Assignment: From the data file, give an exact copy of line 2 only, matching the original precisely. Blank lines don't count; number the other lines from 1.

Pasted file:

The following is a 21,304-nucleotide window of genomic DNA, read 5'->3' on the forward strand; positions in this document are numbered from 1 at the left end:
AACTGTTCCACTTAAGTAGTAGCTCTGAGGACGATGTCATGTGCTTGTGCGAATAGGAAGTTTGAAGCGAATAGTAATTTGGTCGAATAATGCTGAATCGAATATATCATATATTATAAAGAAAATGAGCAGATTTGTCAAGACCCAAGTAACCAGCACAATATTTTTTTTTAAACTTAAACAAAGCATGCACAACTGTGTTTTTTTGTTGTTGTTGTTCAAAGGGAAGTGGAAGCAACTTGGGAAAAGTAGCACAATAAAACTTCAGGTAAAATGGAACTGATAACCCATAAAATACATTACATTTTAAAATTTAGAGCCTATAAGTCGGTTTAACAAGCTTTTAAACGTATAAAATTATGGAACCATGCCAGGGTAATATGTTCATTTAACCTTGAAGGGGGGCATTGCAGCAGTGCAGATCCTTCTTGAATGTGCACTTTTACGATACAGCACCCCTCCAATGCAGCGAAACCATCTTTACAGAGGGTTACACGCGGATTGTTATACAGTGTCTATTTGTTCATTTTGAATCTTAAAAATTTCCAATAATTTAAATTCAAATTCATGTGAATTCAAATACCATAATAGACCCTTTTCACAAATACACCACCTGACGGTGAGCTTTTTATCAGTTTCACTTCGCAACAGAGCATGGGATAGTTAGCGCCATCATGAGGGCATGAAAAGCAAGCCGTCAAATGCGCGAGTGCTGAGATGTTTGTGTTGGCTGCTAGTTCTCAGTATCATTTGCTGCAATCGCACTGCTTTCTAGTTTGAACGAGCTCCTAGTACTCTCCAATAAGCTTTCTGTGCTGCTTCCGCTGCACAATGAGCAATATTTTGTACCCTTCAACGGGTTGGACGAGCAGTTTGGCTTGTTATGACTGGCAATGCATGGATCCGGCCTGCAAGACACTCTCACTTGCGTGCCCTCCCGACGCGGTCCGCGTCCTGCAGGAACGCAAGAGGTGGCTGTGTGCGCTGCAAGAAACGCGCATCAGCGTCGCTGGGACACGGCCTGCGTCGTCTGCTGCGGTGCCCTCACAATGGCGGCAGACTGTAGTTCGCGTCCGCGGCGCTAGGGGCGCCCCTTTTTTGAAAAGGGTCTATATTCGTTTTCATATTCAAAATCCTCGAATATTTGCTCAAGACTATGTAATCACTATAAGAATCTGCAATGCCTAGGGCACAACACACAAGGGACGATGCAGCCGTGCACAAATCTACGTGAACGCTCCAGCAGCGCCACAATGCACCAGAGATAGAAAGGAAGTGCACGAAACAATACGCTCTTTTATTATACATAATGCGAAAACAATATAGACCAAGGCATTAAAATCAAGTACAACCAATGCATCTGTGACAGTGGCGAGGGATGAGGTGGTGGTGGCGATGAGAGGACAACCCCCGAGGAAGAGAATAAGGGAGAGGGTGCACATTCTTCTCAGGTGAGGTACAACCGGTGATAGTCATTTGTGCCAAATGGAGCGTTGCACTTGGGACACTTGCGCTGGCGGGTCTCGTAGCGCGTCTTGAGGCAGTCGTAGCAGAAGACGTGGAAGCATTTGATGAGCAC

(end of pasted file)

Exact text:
AACTGTTCCACTTAAGTAGTAGCTCTGAGGACGATGTCATGTGCTTGTGCGAATAGGAAGTTTGAAGCGAATAGTAATTTGGTCGAATAATGCTGAATCGAATATATCATATATTATAAAGAAAATGAGCAGATTTGTCAAGACCCAAGTAACCAGCACAATATTTTTTTTTAAACTTAAACAAAGCATGCACAACTGTGTTTTTTTGTTGTTGTTGTTCAAAGGGAAGTGGAAGCAACTTGGGAAAAGTAGCACAATAAAACTTCAGGTAAAATGGAACTGATAACCCATAAAATACATTACATTTTAAAATTTAGAGCCTATAAGTCGGTTTAACAAGCTTTTAAACGTATAAAATTATGGAACCATGCCAGGGTAATATGTTCATTTAACCTTGAAGGGGGGCATTGCAGCAGTGCAGATCCTTCTTGAATGTGCACTTTTACGATACAGCACCCCTCCAATGCAGCGAAACCATCTTTACAGAGGGTTACACGCGGATTGTTATACAGTGTCTATTTGTTCATTTTGAATCTTAAAAATTTCCAATAATTTAAATTCAAATTCATGTGAATTCAAATACCATAATAGACCCTTTTCACAAATACACCACCTGACGGTGAGCTTTTTATCAGTTTCACTTCGCAACAGAGCATGGGATAGTTAGCGCCATCATGAGGGCATGAAAAGCAAGCCGTCAAATGCGCGAGTGCTGAGATGTTTGTGTTGGCTGCTAGTTCTCAGTATCATTTGCTGCAATCGCACTGCTTTCTAGTTTGAACGAGCTCCTAGTACTCTCCAATAAGCTTTCTGTGCTGCTTCCGCTGCACAATGAGCAATATTTTGTACCCTTCAACGGGTTGGACGAGCAGTTTGGCTTGTTATGACTGGCAATGCATGGATCCGGCCTGCAAGACACTCTCACTTGCGTGCCCTCCCGACGCGGTCCGCGTCCTGCAGGAACGCAAGAGGTGGCTGTGTGCGCTGCAAGAAACGCGCATCAGCGTCGCTGGGACACGGCCTGCGTCGTCTGCTGCGGTGCCCTCACAATGGCGGCAGACTGTAGTTCGCGTCCGCGGCGCTAGGGGCGCCCCTTTTTTGAAAAGGGTCTATATTCGTTTTCATATTCAAAATCCTCGAATATTTGCTCAAGACTATGTAATCACTATAAGAATCTGCAATGCCTAGGGCACAACACACAAGGGACGATGCAGCCGTGCACAAATCTACGTGAACGCTCCAGCAGCGCCACAATGCACCAGAGATAGAAAGGAAGTGCACGAAACAATACGCTCTTTTATTATACATAATGCGAAAACAATATAGACCAAGGCATTAAAATCAAGTACAACCAATGCATCTGTGACAGTGGCGAGGGATGAGGTGGTGGTGGCGATGAGAGGACAACCCCCGAGGAAGAGAATAAGGGAGAGGGTGCACATTCTTCTCAGGTGAGGTACAACCGGTGATAGTCATTTGTGCCAAATGGAGCGTTGCACTTGGGACACTTGCGCTGGCGGGTCTCGTAGCGCGTCTTGAGGCAGTCGTAGCAGAAGACGTGGAAGCATTTGATGAGCAC